Nature: sweet, warm
Enters: Spleen, Stomach, Lung
Actions: Tonifies spleen Qi; relaxes the muscles to relieve pain; moistens the Lungs; stops coughing.
• Spleen Qi deficiency (including by overexertion): poor appetite, fatigue, shortness of breath.
• Lung Yin deficiency: dry, nonproductive cough, difficult or slow, labored breathing, weak voice.
• Spleen cold and Yang deficiency: abdominal pain (relieved by warmth and pressure), excessive salivation, pale tongue, white coating, deep, slow pulse.
• Not usually a chief herb for Qi tonification. Used to make a formula taste better.
• Weaker than Gan cao at relaxing the muscles to relieve pain.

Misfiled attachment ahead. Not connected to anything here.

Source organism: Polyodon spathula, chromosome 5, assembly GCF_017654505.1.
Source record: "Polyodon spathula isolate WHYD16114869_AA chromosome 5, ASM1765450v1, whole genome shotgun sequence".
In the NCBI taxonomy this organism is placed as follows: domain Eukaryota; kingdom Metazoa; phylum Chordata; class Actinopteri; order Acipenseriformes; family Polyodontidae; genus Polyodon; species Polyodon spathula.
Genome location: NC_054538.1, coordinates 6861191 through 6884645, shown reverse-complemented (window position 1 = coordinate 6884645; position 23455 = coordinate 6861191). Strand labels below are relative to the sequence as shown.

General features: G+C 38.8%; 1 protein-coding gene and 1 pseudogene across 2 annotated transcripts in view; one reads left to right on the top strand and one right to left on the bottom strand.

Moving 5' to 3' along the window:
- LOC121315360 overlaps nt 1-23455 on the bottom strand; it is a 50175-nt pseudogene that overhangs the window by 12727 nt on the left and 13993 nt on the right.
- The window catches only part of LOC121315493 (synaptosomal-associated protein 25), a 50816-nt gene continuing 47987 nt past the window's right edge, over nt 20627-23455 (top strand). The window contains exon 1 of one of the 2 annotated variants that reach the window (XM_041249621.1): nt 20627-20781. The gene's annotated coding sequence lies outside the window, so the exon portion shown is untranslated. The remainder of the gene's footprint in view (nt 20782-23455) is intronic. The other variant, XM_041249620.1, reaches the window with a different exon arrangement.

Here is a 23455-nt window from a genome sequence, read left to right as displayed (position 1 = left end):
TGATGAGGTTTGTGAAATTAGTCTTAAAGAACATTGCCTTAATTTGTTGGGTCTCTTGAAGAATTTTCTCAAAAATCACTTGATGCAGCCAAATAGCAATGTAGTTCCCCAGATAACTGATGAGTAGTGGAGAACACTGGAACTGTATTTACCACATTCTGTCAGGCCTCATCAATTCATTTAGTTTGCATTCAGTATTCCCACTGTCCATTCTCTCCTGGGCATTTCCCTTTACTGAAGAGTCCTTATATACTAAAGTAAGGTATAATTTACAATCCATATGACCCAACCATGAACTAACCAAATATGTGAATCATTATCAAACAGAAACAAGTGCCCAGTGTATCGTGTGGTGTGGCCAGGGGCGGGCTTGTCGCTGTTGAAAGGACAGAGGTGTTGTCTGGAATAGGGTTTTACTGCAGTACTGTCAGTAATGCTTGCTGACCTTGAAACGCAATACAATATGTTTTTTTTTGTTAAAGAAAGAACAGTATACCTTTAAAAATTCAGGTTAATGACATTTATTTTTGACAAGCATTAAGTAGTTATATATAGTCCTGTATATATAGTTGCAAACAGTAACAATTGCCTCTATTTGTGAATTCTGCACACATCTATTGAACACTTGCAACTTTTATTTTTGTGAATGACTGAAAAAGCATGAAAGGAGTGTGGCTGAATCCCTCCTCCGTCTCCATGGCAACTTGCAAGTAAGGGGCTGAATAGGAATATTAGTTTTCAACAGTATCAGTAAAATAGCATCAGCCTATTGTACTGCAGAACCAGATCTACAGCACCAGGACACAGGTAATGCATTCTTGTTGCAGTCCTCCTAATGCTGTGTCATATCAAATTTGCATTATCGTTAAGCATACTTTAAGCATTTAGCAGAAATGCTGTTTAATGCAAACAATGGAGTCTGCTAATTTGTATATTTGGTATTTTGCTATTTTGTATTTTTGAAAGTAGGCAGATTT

• Compared to Dang shen, while Dang shen can be used for a deficiency-induced cough with profuse sputum, Yi tang is indicated more for a non-productive deficiency-induced cough.
• Contraindicated with vomiting, abdominal distention due to damp-heat, phlegm-heat cough, infant malnutrition.
• Preparation: barley malt is cooked with rice flour (glutinous or non-glutinous) or wheat flour.
• Rich in minerals.
• Dissolve in a strained decoction at the very end of cooking.
CDT: Made from grains such as glutinous or non-glutinous rice, wheat, millet, barley, maize, through fermentation.
• Performs functions listed above plus detoxifies.
• Spleen and stomach deficiency with loss of appetite, fatigue, abdominal pain: decoct with cinnamon twig, common peony, ginger, dates, licorice.
• Lung deficiency with dry cough, sore throat, shortness of breath: take Yi tang alone or steamed with turnip juice until it melts.
• Poisoning or unwanted reaction caused by overdose of Fu zi or Wu tou: take Yi tang immediately.
• Taken chewed, sucked, or decocted.